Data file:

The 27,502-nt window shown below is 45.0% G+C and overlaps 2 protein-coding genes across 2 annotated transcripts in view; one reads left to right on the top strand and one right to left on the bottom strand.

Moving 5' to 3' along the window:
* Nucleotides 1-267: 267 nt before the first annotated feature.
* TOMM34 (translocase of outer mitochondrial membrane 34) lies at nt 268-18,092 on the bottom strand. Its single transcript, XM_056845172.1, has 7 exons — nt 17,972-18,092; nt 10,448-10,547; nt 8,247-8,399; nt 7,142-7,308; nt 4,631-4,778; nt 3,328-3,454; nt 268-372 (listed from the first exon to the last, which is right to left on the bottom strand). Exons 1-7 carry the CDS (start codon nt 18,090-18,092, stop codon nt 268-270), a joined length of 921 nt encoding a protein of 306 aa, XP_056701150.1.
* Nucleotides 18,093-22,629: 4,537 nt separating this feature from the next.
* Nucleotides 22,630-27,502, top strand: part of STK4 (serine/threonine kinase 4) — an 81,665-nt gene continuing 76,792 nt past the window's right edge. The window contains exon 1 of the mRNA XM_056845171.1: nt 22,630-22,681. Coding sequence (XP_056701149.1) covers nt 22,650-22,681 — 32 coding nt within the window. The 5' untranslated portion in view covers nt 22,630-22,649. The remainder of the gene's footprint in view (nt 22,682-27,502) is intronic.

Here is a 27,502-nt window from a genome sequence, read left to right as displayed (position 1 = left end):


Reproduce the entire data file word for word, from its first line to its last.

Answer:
The 27,502-nt window shown below is 45.0% G+C and overlaps 2 protein-coding genes across 2 annotated transcripts in view; one reads left to right on the top strand and one right to left on the bottom strand.

Moving 5' to 3' along the window:
* Nucleotides 1-267: 267 nt before the first annotated feature.
* TOMM34 (translocase of outer mitochondrial membrane 34) lies at nt 268-18,092 on the bottom strand. Its single transcript, XM_056845172.1, has 7 exons — nt 17,972-18,092; nt 10,448-10,547; nt 8,247-8,399; nt 7,142-7,308; nt 4,631-4,778; nt 3,328-3,454; nt 268-372 (listed from the first exon to the last, which is right to left on the bottom strand). Exons 1-7 carry the CDS (start codon nt 18,090-18,092, stop codon nt 268-270), a joined length of 921 nt encoding a protein of 306 aa, XP_056701150.1.
* Nucleotides 18,093-22,629: 4,537 nt separating this feature from the next.
* Nucleotides 22,630-27,502, top strand: part of STK4 (serine/threonine kinase 4) — an 81,665-nt gene continuing 76,792 nt past the window's right edge. The window contains exon 1 of the mRNA XM_056845171.1: nt 22,630-22,681. Coding sequence (XP_056701149.1) covers nt 22,650-22,681 — 32 coding nt within the window. The 5' untranslated portion in view covers nt 22,630-22,649. The remainder of the gene's footprint in view (nt 22,682-27,502) is intronic.

Here is a 27,502-nt window from a genome sequence, read left to right as displayed (position 1 = left end):